Q4 Revenue Drivers: Conversion Optimization Strategies for Checkout (Part 1)
Published: August 29, 2017
Author: Kelly Whelan
Part 1: With Q4 just around the corner, how can online retailers maximize their efforts? They could just pump up spend, but without optimization they’re likely to see an expensive lag between increased spend and increased revenue.
This blog is the beginning of a two-part series that will summarize our “Q4 Revenue Drivers: Conversion Optimization Strategies for Checkout” white paper and cover tips for optimizing the checkout process. In this first post, we’ll cover the top 3 types of quantitative research used to determine what conversion blockers exist in your checkout process. For an in-depth look into each, you can download the full white paper here to get further insight and examples.
Quantitative analysis helps you figure out what users are doing. Different techniques allow you to isolate behavioral trends and find the highest-value pages and opportunities for focused optimization.
1. Analytics: The first type is analytics data, which you’ll use to gain a better understanding of user behavior at each stage of the process. By isolating the highest abandonment rate, you can focus your optimization efforts on fixing the key issues that are blocking users from converting. This takes the form of:
- Funnel abandonment: Isolating the pages and events that cause users to abandon before converting.
A high-level view of actions taken throughout the purchase process.
A more granular view of abandonment from cart to checkout.
- User pathing data: Discovering onsite behavioral trends. Finding out how users move through your site and what they engage with.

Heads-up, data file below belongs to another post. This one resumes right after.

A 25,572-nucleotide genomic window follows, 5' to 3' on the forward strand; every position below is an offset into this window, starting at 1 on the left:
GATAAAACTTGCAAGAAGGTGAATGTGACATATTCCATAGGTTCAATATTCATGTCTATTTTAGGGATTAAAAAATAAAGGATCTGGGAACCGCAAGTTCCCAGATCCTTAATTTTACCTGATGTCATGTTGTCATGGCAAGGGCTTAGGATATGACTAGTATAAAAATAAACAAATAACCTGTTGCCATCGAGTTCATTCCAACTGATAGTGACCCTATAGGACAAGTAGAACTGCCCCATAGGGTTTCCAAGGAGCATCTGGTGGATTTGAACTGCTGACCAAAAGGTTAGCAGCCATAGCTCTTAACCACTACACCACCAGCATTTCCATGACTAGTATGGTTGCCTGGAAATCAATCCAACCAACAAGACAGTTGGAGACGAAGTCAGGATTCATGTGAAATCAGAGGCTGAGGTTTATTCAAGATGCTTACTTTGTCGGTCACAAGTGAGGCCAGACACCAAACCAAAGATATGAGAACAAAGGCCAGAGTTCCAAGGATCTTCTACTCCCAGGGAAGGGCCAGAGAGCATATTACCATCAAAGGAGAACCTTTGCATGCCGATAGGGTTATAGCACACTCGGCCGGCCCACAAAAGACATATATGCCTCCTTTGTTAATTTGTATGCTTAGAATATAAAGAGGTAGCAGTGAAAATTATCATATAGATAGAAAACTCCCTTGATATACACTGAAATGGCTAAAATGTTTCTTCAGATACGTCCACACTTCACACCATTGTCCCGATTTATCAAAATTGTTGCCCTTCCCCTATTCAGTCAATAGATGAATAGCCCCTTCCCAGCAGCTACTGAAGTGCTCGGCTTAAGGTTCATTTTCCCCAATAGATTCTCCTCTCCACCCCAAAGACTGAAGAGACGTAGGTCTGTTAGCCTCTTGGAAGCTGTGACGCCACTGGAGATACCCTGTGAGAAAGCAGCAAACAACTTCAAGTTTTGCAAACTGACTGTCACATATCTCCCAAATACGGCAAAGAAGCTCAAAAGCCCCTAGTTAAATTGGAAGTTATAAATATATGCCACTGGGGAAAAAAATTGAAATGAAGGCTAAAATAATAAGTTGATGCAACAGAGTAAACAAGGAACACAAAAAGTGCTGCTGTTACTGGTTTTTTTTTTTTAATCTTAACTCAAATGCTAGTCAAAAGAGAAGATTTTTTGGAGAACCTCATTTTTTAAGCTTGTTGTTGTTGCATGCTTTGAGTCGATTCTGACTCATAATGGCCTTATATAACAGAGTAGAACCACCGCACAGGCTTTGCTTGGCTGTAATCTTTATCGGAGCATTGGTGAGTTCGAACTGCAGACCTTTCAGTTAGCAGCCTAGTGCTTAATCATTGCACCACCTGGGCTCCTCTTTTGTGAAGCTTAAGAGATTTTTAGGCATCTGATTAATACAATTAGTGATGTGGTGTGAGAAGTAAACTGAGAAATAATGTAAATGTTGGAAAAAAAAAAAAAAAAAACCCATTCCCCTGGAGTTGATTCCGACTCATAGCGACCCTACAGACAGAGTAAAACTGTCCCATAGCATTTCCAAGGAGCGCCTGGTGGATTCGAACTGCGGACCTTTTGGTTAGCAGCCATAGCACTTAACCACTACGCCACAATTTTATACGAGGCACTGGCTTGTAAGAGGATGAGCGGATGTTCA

2. DMPs: A Data Management Platform can help you track abandonment rates across specific 3rd-party attributes, such as gender, income bracket, geo-location, etc. This helps you get a lot more granular about what actions specific customer segments are taking. Demographic breakdowns can change as you move down the funnel; using a DMP will help determine this.
3. Form Analytics: Analyzing form behavior is useful to determine whether specific fields are necessary, friction exists in the experience, or layout is causing users to abandon. What works best for your users? Single-page checkout? Accordion style? Form analytics can help you determine where the drop off is so you can test which method has the highest rate of conversion. As a quick rule of thumb: For high abandonment OR low motivation, reducing friction is key.
Once you’ve built a foundation of quantitative findings to understand what your users are doing, you’ll want to begin digging into why. This brings us to qualitative research, which we’ll cover in part 2 of this series.
For an in-depth look at these three methods of qualitative research , check out our full white paper, “Q4 Revenue Drivers: Conversion Optimization Strategies for Checkout”, or contact our CRO team to learn how we can help you get started.